Clothing your Curves: Suggestions for the Full-Bust Shopper

Shopping can be painful at times for a full-bust woman.  For some reason it boggles the mind of clothing manufacturers that just because our busts are full, our bellies and backs may not be correspondingly so.  Popular stores like H&M, Zara, Urban Outfitters, and J. Crew are particularly unfriendly to curvy chests.  Button-down shirts and blazers are a nightmare.  Stylish, high-quality dresses are in short supply.  The whole experience can complicate our feelings about our boobs and ourselves, and it can leave us feeling a bit left out of the fashion scene.  So what’s a girl to do?

Here are some of the online resources I’ve either shopped or heard good things about.  Where possible I’ll try to link to reviews so you can see how clothes fit on several different women.

Pepperberry

I mention Pepperberry because they’re part of Bravissimo (did you know I like Bravissimo?  I’ve only said it 793 times), but I mention them with pretty severe reservations.  Of the maybe 12 orders I’ve placed, I’ve kept a single dress.

My dress. Currently on sale, if you are less long of leg than I.

It’s cute, it’s cotton, it’s polka-dotted, and the straps are adjustable.  It’s also CRAZY SHORT, so now I have a dress I can’t wear to work, and the fabric feels flimsy, like lining fabric.  These are kind of indicative of my major gripes with Pepperberry: they make consistently weird design choices (bizarre length, strange hemlines where an outer lace layer extends six inches below the lining, ugly prints and stripes that aren’t matched at the seams, sparkles and rhinestones on a wool work dress, etc.), they really cheap out on the fabrics (one dress I returned in spite of its near perfection because it was lined in acetate, which felt beautiful for five minutes, but would have made me want to die at a Virginia wedding in August), their prices are high (understandable since they have to produce so many different sizes, but a PITA considering the quality), and their sizing is wildly inconsistent.

LOL wut? Sorry, that was snarky, but seriously, this is hideous. Dated, dated, dated. Not chic. Polyester. Awful print. No.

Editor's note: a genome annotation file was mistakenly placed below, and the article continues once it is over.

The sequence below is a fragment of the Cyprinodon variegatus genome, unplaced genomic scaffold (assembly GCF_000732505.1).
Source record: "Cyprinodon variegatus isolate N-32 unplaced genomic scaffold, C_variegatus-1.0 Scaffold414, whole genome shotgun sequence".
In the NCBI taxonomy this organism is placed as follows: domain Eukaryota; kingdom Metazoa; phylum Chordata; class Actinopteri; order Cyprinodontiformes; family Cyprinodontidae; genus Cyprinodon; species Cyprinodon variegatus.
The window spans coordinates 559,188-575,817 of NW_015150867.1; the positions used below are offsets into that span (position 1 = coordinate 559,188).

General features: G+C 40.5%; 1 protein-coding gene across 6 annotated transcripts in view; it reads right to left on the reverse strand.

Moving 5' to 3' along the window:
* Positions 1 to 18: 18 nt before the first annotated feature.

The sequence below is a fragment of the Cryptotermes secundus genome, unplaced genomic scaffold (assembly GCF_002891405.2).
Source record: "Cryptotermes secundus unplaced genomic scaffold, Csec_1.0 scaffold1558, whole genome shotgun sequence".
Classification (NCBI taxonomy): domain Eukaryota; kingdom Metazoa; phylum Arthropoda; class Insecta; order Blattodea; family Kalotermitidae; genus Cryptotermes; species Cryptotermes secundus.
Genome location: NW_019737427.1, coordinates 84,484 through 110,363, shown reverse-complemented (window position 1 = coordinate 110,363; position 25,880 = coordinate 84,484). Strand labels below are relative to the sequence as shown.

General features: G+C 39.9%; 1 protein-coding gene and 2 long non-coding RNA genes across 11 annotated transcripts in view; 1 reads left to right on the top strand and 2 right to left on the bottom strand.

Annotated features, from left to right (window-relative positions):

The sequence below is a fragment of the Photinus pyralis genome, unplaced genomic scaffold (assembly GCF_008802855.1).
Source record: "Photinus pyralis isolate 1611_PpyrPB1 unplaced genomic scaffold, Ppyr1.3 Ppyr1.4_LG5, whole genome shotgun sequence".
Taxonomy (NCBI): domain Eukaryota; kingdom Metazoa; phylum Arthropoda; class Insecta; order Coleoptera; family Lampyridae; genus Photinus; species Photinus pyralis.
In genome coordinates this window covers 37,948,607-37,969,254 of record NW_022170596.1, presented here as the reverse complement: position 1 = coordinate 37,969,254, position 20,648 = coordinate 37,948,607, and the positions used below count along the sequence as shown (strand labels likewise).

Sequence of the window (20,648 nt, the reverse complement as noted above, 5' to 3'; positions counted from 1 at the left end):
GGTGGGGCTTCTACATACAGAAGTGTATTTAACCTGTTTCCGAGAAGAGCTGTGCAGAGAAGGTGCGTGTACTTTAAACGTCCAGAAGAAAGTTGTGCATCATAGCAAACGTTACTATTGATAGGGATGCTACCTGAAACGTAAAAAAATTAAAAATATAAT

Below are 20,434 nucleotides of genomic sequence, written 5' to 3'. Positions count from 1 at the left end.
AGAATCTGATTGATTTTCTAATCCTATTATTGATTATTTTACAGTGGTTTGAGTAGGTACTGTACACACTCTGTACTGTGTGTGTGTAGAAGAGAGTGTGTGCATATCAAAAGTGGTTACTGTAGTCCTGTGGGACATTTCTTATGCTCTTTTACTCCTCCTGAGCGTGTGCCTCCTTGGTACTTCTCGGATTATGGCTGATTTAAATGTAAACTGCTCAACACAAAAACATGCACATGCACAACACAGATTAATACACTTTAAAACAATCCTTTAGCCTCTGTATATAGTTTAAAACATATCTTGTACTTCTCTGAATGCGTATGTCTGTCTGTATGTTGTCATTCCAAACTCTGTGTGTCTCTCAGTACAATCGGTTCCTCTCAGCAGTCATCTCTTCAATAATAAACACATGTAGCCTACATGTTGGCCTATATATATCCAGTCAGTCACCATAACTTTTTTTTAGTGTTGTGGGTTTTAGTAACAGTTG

Lots of customers have reported being sized out of the Super Curvy sizes, which is just heartbreaking.  We already struggle to find good fit, and now the store that’s supposed to cater to us doesn’t anymore?  Lame.  The probability of having to return items to the UK (I cringe when I think of how much I’ve paid in shipping & returns) is so great that I’m not sure it’s worth the risk at this point.

Pin Up Girl

Some of the clothes here are pretty specific to the rockabilly/pin-up aesthetic, but there are also lots of options that say “vintage-inspired” instead.  I really like that their product shots showcase models that deviate from the typical catalogue-model look, and the size charts for each garment are very clear.  They carry their own in-house lines as well as labels like Trashy Diva (more in a minute).  Prices range from pretty-darned reasonable to moderately pricey.  I placed an order with free shipping on a Thursday night and received it the following Wednesday, and faster delivery is available for a price (make sure to sign up for an account before you order to simplify the return process.  I learned this the hard way– it’s do-able without an account, but much more of a pain).  I have to say that trying on the three dresses I ordered was an incredibly pleasant experience, especially in light of my recent string of shopping failures.  One dress I’m keeping is by Trashy Diva (see below), the other by Pin Up Couture, one of their in-house brands.